Den store mand og tiden

Diverse — Drokles on February 13, 2018 at 5:36 am

Jeg synes (endelig, efter mere end 12 år, indleder jeg en blog med den formulering) at kunne se en tendens til, at store personligheder, bliver mindsket i tidens film og serier. Denne eller hin store kunstner var faktisk en simpel narkoman, havde bøvl i privaten eller spøjse vaner. En hvilken som helst film eller serie om Dronning Elisabeth den første - måske med undtagelse af Shekar Kapurs Elisabeth fra 1998, der mere retteligt burde have heddet Lord Walsingham Renser Ud - fokuserer på hendes frustrerede kærlighedsforhold til Leicester Citys træner, i stedet for at betone det singulært mest interessante ved hendes liv, nemlig at hun rejste en nation i knæ og sendte den på vej til at erobre Verden. Og Hello Josephine.

Den seneste film om gode gamle Winston Churchill, Darkest Hour fokuserer på de dramatiske dage fra Chamberlain træder tilbage til Churchill holder sin berømte ‘Vi skal kæmpe allehånde steder og vi skal aldrig overgive os!’ tale. I filmen kommer Churchill i tvivl, svajende mellem, hvad der er let og hvad der er rigtigt, er det kongen og hans kone, der holder sammen på ham. Filmen udtrykker denne tvivl i en scene, hvor den vægelsindede Churchill tager metroen til parlamentet for at holde sin ‘vi skal kæmpe’ tale. Her taler han med almindelige pendlere, der viser sig at være ganske patriotiske og ivrige efter at give Hitler en dragt prygl. Flere af deres udsagn, bliver til Churchills berømte ord. Sådan skal vi tro gårsdagens pendlere tænkte og talte. Sådan skal vi tro Churchill var. Og sådan skal vi forstå historiens gang.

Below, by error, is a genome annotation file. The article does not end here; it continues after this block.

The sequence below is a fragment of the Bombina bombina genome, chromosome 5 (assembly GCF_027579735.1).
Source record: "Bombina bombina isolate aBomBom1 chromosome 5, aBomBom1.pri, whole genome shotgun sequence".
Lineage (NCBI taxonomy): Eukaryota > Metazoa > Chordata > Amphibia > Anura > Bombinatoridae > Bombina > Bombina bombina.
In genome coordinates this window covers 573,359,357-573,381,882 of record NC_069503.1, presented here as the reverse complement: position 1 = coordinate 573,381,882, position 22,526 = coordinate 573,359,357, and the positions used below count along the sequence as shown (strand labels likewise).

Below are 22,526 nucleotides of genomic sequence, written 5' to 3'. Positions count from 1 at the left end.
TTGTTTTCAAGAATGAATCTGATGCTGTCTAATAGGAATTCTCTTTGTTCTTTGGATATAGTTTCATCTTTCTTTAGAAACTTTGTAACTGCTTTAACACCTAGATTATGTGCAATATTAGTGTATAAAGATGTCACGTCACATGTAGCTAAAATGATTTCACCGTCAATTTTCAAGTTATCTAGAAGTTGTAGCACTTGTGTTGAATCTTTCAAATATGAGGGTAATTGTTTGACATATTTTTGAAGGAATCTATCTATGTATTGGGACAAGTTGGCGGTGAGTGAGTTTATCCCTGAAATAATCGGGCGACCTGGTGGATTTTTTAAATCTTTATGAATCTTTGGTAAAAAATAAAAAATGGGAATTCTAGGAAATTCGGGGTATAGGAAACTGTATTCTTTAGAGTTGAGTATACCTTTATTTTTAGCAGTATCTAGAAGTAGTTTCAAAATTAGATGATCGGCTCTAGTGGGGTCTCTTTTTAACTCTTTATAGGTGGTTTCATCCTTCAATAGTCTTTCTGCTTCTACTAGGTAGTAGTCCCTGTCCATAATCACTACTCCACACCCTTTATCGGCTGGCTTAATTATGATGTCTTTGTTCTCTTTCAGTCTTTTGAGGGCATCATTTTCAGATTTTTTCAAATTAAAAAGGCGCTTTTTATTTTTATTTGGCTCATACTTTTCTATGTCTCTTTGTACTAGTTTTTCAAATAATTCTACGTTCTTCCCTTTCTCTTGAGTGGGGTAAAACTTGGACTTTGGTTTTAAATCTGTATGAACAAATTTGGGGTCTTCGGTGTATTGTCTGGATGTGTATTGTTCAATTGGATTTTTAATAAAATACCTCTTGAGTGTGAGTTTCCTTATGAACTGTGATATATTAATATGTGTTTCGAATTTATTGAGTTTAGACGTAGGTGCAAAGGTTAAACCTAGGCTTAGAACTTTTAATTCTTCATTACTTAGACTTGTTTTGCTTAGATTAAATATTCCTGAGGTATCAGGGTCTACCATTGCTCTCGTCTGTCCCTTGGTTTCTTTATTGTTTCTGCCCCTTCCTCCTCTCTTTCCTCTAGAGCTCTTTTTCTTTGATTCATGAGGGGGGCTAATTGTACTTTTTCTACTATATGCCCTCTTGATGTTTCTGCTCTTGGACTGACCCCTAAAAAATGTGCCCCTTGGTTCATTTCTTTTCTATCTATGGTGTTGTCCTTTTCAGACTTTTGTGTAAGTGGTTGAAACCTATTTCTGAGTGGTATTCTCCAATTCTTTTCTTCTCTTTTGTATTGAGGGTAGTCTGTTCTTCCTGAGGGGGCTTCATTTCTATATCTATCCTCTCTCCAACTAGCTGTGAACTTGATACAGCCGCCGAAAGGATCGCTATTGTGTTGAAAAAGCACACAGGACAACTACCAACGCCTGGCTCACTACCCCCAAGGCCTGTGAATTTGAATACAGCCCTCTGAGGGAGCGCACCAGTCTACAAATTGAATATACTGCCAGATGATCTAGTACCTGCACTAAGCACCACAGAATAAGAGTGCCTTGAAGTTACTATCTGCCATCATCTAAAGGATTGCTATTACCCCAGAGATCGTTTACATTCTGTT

Problemet med den scene er ikke så meget at den er fri fantasi - en film har en hvis varighed og poesi er i stand til at fortælle sandheden. Problemet er at den lyver. Churchill var ikke i tvivl om nødvendigheden, selvom han kunne tvivle på sejren. Og denne distinktion er vigtig for, hvad der lå bag hans enestående handlekraft. Ved at lade Churchill og hans taler være et ekko af folket bliver Churchill til en populist, der rider på bølge af folkelig kampgejst.

Kunstnerisk kan man sagtens eksternalisere en persons indre konflikter og det er en god ide samtidig at vise Churchill, som en folkets mand. Og publikums følelser kan engageres gennem emotionelle virkemidler, som i Apollo 13, hvor det er et langt drama, både i den uheldige rumkapsel, hvor stemningen mellem astronauterne er på kogepunktet og i Houston, hvor teknikkerne hektisk improviserer løsninger, der kan rense luften for CO2 og klemme et par ekstra minutter ud af de flade batterier.